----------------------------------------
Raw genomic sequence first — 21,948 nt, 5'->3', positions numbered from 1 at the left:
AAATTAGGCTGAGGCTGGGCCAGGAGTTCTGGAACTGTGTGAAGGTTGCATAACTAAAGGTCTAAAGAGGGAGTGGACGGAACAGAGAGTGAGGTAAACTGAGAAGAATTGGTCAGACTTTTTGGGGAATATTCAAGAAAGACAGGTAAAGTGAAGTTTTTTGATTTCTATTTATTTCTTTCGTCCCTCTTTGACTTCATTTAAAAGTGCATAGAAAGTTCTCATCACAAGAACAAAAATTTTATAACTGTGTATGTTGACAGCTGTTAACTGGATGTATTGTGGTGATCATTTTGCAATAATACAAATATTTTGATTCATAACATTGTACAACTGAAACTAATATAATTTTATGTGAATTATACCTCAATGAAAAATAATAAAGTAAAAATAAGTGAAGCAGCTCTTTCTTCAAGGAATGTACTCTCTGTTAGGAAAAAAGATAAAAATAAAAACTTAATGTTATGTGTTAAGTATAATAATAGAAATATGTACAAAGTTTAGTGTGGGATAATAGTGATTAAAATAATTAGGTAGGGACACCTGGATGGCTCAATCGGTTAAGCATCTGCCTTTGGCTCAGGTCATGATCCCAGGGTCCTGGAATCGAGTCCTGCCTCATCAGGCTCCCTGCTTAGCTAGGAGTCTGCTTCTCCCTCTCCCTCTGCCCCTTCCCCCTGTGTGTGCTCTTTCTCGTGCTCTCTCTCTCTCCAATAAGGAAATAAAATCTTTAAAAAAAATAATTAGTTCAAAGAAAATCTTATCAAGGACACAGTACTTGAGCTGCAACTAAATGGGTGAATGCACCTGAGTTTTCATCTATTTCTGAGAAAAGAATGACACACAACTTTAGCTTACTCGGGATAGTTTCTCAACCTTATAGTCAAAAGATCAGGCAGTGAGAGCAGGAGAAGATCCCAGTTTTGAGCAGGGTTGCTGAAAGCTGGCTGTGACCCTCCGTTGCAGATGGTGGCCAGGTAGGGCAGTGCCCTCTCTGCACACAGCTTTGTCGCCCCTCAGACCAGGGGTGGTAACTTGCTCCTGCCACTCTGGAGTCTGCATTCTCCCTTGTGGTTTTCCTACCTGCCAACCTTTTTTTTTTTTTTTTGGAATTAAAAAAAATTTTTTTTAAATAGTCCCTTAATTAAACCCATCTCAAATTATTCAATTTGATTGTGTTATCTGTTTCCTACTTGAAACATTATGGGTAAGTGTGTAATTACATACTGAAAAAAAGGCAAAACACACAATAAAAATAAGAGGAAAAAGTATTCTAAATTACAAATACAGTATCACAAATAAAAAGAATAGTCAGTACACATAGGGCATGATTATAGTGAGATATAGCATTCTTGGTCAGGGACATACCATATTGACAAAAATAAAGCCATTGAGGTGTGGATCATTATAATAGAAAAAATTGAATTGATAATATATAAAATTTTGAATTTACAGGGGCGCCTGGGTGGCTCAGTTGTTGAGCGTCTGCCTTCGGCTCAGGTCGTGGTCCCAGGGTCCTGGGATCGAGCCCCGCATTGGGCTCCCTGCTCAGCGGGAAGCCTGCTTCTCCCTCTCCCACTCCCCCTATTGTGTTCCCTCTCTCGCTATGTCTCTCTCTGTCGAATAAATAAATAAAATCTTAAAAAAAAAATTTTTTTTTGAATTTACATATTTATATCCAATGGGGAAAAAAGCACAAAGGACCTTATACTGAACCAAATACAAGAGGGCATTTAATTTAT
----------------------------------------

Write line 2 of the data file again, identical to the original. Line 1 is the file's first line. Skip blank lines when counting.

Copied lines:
AAATTAGGCTGAGGCTGGGCCAGGAGTTCTGGAACTGTGTGAAGGTTGCATAACTAAAGGTCTAAAGAGGGAGTGGACGGAACAGAGAGTGAGGTAAACTGAGAAGAATTGGTCAGACTTTTTGGGGAATATTCAAGAAAGACAGGTAAAGTGAAGTTTTTTGATTTCTATTTATTTCTTTCGTCCCTCTTTGACTTCATTTAAAAGTGCATAGAAAGTTCTCATCACAAGAACAAAAATTTTATAACTGTGTATGTTGACAGCTGTTAACTGGATGTATTGTGGTGATCATTTTGCAATAATACAAATATTTTGATTCATAACATTGTACAACTGAAACTAATATAATTTTATGTGAATTATACCTCAATGAAAAATAATAAAGTAAAAATAAGTGAAGCAGCTCTTTCTTCAAGGAATGTACTCTCTGTTAGGAAAAAAGATAAAAATAAAAACTTAATGTTATGTGTTAAGTATAATAATAGAAATATGTACAAAGTTTAGTGTGGGATAATAGTGATTAAAATAATTAGGTAGGGACACCTGGATGGCTCAATCGGTTAAGCATCTGCCTTTGGCTCAGGTCATGATCCCAGGGTCCTGGAATCGAGTCCTGCCTCATCAGGCTCCCTGCTTAGCTAGGAGTCTGCTTCTCCCTCTCCCTCTGCCCCTTCCCCCTGTGTGTGCTCTTTCTCGTGCTCTCTCTCTCTCCAATAAGGAAATAAAATCTTTAAAAAAAATAATTAGTTCAAAGAAAATCTTATCAAGGACACAGTACTTGAGCTGCAACTAAATGGGTGAATGCACCTGAGTTTTCATCTATTTCTGAGAAAAGAATGACACACAACTTTAGCTTACTCGGGATAGTTTCTCAACCTTATAGTCAAAAGATCAGGCAGTGAGAGCAGGAGAAGATCCCAGTTTTGAGCAGGGTTGCTGAAAGCTGGCTGTGACCCTCCGTTGCAGATGGTGGCCAGGTAGGGCAGTGCCCTCTCTGCACACAGCTTTGTCGCCCCTCAGACCAGGGGTGGTAACTTGCTCCTGCCACTCTGGAGTCTGCATTCTCCCTTGTGGTTTTCCTACCTGCCAACCTTTTTTTTTTTTTTTTGGAATTAAAAAAAATTTTTTTTAAATAGTCCCTTAATTAAACCCATCTCAAATTATTCAATTTGATTGTGTTATCTGTTTCCTACTTGAAACATTATGGGTAAGTGTGTAATTACATACTGAAAAAAAGGCAAAACACACAATAAAAATAAGAGGAAAAAGTATTCTAAATTACAAATACAGTATCACAAATAAAAAGAATAGTCAGTACACATAGGGCATGATTATAGTGAGATATAGCATTCTTGGTCAGGGACATACCATATTGACAAAAATAAAGCCATTGAGGTGTGGATCATTATAATAGAAAAAATTGAATTGATAATATATAAAATTTTGAATTTACAGGGGCGCCTGGGTGGCTCAGTTGTTGAGCGTCTGCCTTCGGCTCAGGTCGTGGTCCCAGGGTCCTGGGATCGAGCCCCGCATTGGGCTCCCTGCTCAGCGGGAAGCCTGCTTCTCCCTCTCCCACTCCCCCTATTGTGTTCCCTCTCTCGCTATGTCTCTCTCTGTCGAATAAATAAATAAAATCTTAAAAAAAAAATTTTTTTTTGAATTTACATATTTATATCCAATGGGGAAAAAAGCACAAAGGACCTTATACTGAACCAAATACAAGAGGGCATTTAATTTAT